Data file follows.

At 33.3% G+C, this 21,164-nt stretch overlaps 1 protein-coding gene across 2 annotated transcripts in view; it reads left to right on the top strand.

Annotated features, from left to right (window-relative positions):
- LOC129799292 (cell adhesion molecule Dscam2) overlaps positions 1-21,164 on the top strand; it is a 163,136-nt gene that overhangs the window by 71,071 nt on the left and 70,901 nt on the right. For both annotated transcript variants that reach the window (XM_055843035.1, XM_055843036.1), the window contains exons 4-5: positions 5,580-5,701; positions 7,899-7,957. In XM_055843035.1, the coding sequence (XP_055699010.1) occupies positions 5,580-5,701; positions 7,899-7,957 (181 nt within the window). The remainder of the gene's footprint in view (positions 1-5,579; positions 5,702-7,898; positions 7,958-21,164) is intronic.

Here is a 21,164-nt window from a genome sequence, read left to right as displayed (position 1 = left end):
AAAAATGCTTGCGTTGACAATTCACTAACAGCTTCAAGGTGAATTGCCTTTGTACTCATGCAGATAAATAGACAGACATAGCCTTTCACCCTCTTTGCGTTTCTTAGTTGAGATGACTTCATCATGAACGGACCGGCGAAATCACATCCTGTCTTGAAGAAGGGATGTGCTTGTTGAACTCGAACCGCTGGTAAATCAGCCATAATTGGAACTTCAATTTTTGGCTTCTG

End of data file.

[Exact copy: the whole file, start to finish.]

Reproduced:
At 33.3% G+C, this 21,164-nt stretch overlaps 1 protein-coding gene across 2 annotated transcripts in view; it reads left to right on the top strand.

Annotated features, from left to right (window-relative positions):
- LOC129799292 (cell adhesion molecule Dscam2) overlaps positions 1-21,164 on the top strand; it is a 163,136-nt gene that overhangs the window by 71,071 nt on the left and 70,901 nt on the right. For both annotated transcript variants that reach the window (XM_055843035.1, XM_055843036.1), the window contains exons 4-5: positions 5,580-5,701; positions 7,899-7,957. In XM_055843035.1, the coding sequence (XP_055699010.1) occupies positions 5,580-5,701; positions 7,899-7,957 (181 nt within the window). The remainder of the gene's footprint in view (positions 1-5,579; positions 5,702-7,898; positions 7,958-21,164) is intronic.

Here is a 21,164-nt window from a genome sequence, read left to right as displayed (position 1 = left end):
AAAAATGCTTGCGTTGACAATTCACTAACAGCTTCAAGGTGAATTGCCTTTGTACTCATGCAGATAAATAGACAGACATAGCCTTTCACCCTCTTTGCGTTTCTTAGTTGAGATGACTTCATCATGAACGGACCGGCGAAATCACATCCTGTCTTGAAGAAGGGATGTGCTTGTTGAACTCGAACCGCTGGTAAATCAGCCATAATTGGAACTTCAATTTTTGGCTTCTG